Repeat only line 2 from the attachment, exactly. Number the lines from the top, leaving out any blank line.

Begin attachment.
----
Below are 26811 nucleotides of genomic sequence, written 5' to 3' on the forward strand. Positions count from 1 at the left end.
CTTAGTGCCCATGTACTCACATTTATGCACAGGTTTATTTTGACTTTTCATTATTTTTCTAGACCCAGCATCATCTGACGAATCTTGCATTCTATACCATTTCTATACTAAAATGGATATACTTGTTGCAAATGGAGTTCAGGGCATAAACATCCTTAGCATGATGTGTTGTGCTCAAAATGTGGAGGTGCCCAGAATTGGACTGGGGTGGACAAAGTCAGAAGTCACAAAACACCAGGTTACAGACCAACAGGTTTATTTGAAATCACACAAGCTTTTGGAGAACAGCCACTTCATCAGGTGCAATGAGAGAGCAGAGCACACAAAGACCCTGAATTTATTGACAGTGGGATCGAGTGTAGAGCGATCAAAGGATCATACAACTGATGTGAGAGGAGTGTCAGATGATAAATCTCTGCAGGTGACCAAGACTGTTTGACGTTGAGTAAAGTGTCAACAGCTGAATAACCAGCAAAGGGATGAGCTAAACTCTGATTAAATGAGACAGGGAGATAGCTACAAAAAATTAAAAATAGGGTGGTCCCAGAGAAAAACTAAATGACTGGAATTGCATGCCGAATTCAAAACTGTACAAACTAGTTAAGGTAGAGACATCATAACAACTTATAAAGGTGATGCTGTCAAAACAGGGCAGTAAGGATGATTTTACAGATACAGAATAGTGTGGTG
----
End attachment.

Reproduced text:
CTTAGTGCCCATGTACTCACATTTATGCACAGGTTTATTTTGACTTTTCATTATTTTTCTAGACCCAGCATCATCTGACGAATCTTGCATTCTATACCATTTCTATACTAAAATGGATATACTTGTTGCAAATGGAGTTCAGGGCATAAACATCCTTAGCATGATGTGTTGTGCTCAAAATGTGGAGGTGCCCAGAATTGGACTGGGGTGGACAAAGTCAGAAGTCACAAAACACCAGGTTACAGACCAACAGGTTTATTTGAAATCACACAAGCTTTTGGAGAACAGCCACTTCATCAGGTGCAATGAGAGAGCAGAGCACACAAAGACCCTGAATTTATTGACAGTGGGATCGAGTGTAGAGCGATCAAAGGATCATACAACTGATGTGAGAGGAGTGTCAGATGATAAATCTCTGCAGGTGACCAAGACTGTTTGACGTTGAGTAAAGTGTCAACAGCTGAATAACCAGCAAAGGGATGAGCTAAACTCTGATTAAATGAGACAGGGAGATAGCTACAAAAAATTAAAAATAGGGTGGTCCCAGAGAAAAACTAAATGACTGGAATTGCATGCCGAATTCAAAACTGTACAAACTAGTTAAGGTAGAGACATCATAACAACTTATAAAGGTGATGCTGTCAAAACAGGGCAGTAAGGATGATTTTACAGATACAGAATAGTGTGGTG